Farmers often ask “Is employee development a cost or an investment?”
To which, Chuck Schwartau, Extension educator, University of Minnesota, commonly responds, “Every farm wants that perfect employee who shows up for work early every day, stays late (but doesn’t charge the extra time), does at least one-and-a-half times the work of any other employee, never makes a mistake, and does that all for minimum wage. Unfortunately, there aren’t many of them around — unless you count yourself.”
The point is that you need to invest in employees if you want top performance from them and from your farm. Even employees who come to you with great skills and experience need periodic training, especially for new tasks and procedures or for handling new equipment. Even a refresher course on how familiar procedures are supposed to be done can refresh veteran employees as well.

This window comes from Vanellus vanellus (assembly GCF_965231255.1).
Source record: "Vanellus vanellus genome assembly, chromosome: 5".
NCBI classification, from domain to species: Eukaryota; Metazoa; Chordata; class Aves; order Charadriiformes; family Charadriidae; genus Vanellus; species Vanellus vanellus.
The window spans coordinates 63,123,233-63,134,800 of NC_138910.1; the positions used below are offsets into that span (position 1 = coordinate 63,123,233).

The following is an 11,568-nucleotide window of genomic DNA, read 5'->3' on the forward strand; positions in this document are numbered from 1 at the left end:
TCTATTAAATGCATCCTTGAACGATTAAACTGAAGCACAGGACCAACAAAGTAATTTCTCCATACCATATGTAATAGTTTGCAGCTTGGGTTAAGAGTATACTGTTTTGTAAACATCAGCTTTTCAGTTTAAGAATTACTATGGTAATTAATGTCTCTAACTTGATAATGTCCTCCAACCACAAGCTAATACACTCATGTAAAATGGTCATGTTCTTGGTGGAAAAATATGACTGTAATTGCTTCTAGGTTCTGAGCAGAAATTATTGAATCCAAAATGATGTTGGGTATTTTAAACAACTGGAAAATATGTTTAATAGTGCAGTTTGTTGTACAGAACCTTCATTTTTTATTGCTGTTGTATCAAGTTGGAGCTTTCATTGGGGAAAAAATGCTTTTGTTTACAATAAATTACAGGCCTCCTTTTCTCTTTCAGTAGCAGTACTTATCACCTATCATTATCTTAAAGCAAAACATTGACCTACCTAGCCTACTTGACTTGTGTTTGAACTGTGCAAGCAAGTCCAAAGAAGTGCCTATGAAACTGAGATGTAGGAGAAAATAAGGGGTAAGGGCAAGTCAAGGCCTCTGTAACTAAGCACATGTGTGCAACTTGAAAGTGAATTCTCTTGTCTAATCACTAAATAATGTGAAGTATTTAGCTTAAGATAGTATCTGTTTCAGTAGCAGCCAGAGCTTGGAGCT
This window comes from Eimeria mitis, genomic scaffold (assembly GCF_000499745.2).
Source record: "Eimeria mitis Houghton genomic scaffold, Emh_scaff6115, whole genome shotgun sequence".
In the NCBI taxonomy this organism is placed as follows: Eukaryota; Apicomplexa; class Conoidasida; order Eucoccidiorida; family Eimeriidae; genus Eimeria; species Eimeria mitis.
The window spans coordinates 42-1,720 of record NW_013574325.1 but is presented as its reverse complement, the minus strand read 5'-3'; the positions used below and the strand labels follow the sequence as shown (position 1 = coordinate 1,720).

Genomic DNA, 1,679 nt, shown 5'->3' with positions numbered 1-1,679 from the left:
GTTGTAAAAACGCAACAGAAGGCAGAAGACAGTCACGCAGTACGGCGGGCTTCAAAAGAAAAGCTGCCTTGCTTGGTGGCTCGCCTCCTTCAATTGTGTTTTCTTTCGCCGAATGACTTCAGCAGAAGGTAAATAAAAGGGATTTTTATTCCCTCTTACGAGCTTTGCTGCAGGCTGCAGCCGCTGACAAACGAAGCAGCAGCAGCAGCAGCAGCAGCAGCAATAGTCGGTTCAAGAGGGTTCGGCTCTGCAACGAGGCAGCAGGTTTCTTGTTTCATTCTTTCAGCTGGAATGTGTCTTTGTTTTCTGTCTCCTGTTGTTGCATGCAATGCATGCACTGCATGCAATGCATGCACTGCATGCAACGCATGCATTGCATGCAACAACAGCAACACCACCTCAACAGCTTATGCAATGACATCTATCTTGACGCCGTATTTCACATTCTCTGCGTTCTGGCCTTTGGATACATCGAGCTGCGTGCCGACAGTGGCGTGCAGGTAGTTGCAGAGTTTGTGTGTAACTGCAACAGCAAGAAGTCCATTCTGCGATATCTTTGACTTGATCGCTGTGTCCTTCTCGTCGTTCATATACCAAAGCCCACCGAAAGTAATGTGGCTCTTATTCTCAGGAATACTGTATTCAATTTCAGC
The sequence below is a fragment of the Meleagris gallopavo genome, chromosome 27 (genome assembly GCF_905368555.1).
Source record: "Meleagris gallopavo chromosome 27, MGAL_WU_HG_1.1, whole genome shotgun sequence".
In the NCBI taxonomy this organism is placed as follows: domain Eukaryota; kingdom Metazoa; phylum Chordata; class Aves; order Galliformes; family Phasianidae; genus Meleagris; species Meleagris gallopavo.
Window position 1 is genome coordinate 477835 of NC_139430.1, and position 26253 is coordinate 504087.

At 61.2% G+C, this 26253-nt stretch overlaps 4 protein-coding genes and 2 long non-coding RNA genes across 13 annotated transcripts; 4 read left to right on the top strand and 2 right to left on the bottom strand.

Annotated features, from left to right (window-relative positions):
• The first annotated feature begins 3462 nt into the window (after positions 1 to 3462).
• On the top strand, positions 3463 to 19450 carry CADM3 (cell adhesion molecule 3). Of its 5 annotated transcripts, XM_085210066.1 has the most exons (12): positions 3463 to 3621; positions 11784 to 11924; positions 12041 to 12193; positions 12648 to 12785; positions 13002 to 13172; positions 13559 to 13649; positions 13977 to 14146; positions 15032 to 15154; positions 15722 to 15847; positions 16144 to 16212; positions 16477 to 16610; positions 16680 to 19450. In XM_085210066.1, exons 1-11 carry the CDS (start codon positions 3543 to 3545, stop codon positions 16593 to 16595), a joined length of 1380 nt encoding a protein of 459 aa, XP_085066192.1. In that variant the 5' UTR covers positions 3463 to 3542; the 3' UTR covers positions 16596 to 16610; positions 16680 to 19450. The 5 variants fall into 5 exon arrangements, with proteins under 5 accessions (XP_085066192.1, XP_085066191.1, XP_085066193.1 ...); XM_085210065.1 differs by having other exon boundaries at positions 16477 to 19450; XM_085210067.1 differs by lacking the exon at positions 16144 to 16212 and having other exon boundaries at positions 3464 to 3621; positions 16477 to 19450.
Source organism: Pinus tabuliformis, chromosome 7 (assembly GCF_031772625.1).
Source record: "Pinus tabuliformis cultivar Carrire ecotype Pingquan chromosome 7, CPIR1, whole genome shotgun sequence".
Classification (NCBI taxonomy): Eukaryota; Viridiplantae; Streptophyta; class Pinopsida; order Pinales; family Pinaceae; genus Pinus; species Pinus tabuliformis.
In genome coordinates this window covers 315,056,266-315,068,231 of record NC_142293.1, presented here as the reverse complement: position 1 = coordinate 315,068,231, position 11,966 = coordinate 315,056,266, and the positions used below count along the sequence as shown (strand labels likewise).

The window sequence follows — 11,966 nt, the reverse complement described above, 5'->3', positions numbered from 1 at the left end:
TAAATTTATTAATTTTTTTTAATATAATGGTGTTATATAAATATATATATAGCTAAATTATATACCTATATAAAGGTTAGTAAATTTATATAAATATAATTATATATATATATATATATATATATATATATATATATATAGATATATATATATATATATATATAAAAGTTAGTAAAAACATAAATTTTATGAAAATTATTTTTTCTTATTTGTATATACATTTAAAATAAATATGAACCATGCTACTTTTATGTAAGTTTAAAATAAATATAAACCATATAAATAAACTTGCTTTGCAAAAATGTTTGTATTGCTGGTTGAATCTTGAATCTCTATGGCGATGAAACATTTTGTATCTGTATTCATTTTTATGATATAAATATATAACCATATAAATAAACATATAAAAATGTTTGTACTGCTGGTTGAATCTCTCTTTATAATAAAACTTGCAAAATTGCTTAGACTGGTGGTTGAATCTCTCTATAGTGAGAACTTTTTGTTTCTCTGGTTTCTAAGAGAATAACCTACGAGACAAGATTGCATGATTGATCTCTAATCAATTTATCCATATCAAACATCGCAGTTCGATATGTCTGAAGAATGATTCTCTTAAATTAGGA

No one is a perfect sponge who retains every message the first time and never forgets any of the steps involved or the motivation behind it.
“We all know more than we practice, so we need reminding from time to time,” Schwartau says. “Regular training opportunities help your business perform better. It shows you care about improving your employees; it also opens lines of communication that make employees feel more comfortable coming to you with other work-related issues.”